Is the artworld’s celebriphilia merely the symptom of a deeper insecurity?

Jonathan T.D.Neil, from the November 2013 issue

By Jonathan T.D. Neil

Jay Z, Picasso Baby, 2013, performance, Pace, New York. Photo: Kodaklens

Does the artworld have a celebrity problem? The new c-word has undoubtedly captured the attention of the gossips and scribblers. Everyone from friends (Christian Viveros-Fauné in Newsweek) to frenemies (Adam Lindemann in The New York Observer) has either whined and griped or shucked and grinned about those loveable cardboard cutouts from the entertainment industry getting all the airtime in 
the auction rooms and at the opening parties. 

Celebrities increasingly appear to be the buyers and sellers for very expensive works 
of contemporary art

Whether it’s Franco – yes, the Franco that’s gracing the pages of this rag – or Leo – yes, the Leo whose charity auction broke multiple sales records – the stars that fill stadiums and screens increasingly appear to be (or are getting noticed as) the buyers and sellers of note for very expensive works 
of contemporary art.

But why is that a problem? Celebrities 
have money, and presumably a few have taste, or at least good advisers. For example, Jay Z, much in the news of late for his music-video- masquerading-as-performance-art-piece Picasso Baby, works with Jeanne Greenberg Rohatyn, who even the most cynical critics would have 
to accept as being something more than superficially knowledgeable about art.
So the artworld’s newfound love and 
loathing of ‘the celebrity’ in its midst must have its roots in some other insecurity.

I remember seeing Keanu Reeves walking the halls of Art Basel Miami Beach back before 2008 and thinking, ‘Who knew?’ Of course I wondered what he might be buying. To a certain extent this is what being a celebrity is about today. Sociologist Frank Furedi writes that ‘what is distinctive about today’s celebrities is that they are promoted as both special and utterly ordinary’.

That ordinariness – pictures of celebs at the beach (‘he’s got thinning hair’), having lunch (‘she’s not vegan!’), buying groceries (‘Twinkies?’)
– cultivates an artificial intimacy, a feeling that we know them in the way that we know people with whom we have regular daily contact.

But to understand how this works in the artworld we have to recognise that the artworld is not like other professional worlds; it’s one entirely bound up with the social existence of
its members. Evenings, weekends, vacations
– times that other professionals normally
spend away from ‘work’ – is often the most essential time for artworld professionals
to be at work. When Keanu (of course we’re on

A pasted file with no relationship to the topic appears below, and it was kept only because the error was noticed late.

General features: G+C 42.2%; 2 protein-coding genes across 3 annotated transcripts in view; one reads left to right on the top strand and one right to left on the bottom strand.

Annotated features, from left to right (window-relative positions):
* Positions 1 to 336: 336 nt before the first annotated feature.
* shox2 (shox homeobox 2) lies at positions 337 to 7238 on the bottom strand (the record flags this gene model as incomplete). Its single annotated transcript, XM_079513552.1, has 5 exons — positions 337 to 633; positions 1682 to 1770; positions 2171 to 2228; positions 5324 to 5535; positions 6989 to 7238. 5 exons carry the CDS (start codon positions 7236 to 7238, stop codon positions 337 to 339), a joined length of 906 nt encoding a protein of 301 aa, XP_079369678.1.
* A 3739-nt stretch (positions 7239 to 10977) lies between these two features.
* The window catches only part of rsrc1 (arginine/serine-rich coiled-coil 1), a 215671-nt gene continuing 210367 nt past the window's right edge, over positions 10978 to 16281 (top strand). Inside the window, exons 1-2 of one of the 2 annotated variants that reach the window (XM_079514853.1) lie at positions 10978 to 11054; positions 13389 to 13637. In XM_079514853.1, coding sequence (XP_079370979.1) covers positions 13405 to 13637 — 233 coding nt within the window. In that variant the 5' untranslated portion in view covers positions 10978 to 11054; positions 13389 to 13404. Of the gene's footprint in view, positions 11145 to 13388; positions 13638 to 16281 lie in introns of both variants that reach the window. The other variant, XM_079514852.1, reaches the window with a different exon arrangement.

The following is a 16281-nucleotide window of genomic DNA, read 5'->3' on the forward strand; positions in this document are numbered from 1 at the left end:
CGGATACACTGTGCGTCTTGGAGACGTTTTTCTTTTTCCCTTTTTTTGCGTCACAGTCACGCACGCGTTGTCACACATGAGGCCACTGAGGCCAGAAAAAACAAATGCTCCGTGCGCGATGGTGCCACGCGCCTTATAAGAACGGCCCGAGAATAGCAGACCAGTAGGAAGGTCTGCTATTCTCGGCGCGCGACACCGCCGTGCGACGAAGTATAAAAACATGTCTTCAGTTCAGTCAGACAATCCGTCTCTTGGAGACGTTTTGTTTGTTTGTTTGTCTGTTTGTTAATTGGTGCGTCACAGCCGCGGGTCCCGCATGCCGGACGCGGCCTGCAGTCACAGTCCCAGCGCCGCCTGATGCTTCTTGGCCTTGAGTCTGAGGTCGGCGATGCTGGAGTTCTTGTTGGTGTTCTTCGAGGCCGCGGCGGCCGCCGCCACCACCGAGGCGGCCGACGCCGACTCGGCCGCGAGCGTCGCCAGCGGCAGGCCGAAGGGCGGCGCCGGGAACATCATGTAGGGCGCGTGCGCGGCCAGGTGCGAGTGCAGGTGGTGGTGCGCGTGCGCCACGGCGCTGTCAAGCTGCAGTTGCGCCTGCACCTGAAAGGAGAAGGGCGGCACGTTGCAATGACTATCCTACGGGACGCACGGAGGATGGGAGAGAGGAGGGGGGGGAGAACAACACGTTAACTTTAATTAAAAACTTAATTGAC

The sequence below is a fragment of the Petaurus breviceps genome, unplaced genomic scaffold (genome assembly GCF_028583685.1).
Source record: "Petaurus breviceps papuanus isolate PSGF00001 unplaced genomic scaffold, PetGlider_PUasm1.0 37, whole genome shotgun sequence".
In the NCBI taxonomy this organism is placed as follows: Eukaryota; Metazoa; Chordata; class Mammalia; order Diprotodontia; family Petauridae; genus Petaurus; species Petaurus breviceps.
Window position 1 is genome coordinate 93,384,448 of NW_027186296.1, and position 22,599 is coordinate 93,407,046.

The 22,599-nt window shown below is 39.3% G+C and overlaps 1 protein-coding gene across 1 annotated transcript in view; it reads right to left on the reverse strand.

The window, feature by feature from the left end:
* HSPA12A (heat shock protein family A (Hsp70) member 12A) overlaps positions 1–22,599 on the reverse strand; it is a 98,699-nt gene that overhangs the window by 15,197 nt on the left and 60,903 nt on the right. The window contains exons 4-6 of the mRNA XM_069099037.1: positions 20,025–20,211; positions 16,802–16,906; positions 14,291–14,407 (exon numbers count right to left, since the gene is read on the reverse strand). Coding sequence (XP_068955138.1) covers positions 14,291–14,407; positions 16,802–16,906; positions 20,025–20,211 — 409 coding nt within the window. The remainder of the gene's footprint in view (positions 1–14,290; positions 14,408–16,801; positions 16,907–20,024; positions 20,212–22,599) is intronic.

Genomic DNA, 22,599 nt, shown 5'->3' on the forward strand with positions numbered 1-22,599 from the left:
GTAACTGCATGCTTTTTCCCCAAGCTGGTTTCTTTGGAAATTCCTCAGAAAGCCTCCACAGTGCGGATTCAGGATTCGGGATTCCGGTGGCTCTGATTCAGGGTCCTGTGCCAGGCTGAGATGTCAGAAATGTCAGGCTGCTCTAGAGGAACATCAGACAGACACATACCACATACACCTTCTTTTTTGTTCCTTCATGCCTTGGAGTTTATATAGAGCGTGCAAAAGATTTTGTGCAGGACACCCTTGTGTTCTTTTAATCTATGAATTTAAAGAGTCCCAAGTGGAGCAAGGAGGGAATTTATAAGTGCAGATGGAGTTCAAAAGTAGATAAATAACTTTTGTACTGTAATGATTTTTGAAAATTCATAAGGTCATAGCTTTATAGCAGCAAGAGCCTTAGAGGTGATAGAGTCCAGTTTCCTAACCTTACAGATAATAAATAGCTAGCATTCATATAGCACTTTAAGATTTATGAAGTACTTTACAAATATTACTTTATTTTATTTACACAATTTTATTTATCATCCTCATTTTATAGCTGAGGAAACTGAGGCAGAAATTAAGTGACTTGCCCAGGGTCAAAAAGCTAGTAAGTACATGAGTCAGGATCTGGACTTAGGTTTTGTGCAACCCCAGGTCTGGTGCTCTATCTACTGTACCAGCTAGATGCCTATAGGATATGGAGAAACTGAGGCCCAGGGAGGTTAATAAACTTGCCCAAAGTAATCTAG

a first-name basis; he’s a celebrity!) is at ABMB, he’s on his own time, buying or browsing; he’s doing it, presumably, for himself and his own pleasure.

But I’m there working: writing, teaching, consulting, etc. Keanu’s personal world and my professional world overlap,
 and because he’s so familiar, because we’re on
 a first-name basis (although he doesn’t know this), I’d like to know what he’s seen that he likes, or doesn’t. Which dealers, in his opinion, have good work, or don’t.

I want to know this in the same way that I want to know it from friends 
or colleagues or acquaintances that I run into at the fair. I respect their opinions enough to want to give five minutes of my time to hear them out. I don’t take what they say as gospel. I take it as being of interest – potentially. It’s a low bar, but it’s a bar nevertheless. And Keanu 
hurdles it because, again, he’s 
familiar. We’re artificially intimate.

What exactly do I respect here, then? It’s
 a kind of authority, the kind that comes with a familiarity with the intelligence, or lack thereof, of others. I listen to friends and colleagues and acquaintances because, over time, I have taken the measure of their intelligence. I accept that they speak with a certain authority.

And when they speak, they don’t always do it directly 
to me. Sometimes I read what they write, or see what they paint or watch them on a stage in front of an audience, and I measure. This is why I can respect the authorial intelligence of someone I’ve never met (Furedi, for example), because the catalogue of deeds or words is great enough to grant them the respect that I can honestly and responsibly judge they deserve.

If the artworld has a problem, then, it’s not with the celebrities themselves but with what they represent: the confusion of familiarity
 with authority. We cede authority to what we 
feel we know, and we feel we know it because 
it’s ever-present to us, online, onscreen, in 
the checkout aisle, ‘in the air’. The contrarian economist Tyler Cowen, in his new book Average Is Over, says that the next boom industry will 
be ‘marketing’. Which is what? The business
of getting more of our 
attention more of the time; in other words, of making 
things familiar. Is there any wonder why celebrities of all stripes play such outsize roles 
in the marketing business? Marketing is a means to manufacture authority.

When the big celebrities, the ones that
 are famous as much for being famous as for anything else, move into your neighbourhood and start playing a bigger role in your world, you don’t have a celebrity problem, you have an authority problem. Contemporary art today, on the whole, doesn’t know how to authorise itself. It doesn’t know what values it subscribes to or what good it is for. Absent of its own authority, art must look elsewhere to be taken seriously, and increasingly it appears it wants to be nothing more than familiar.

This article was first published in the November 2013 issue.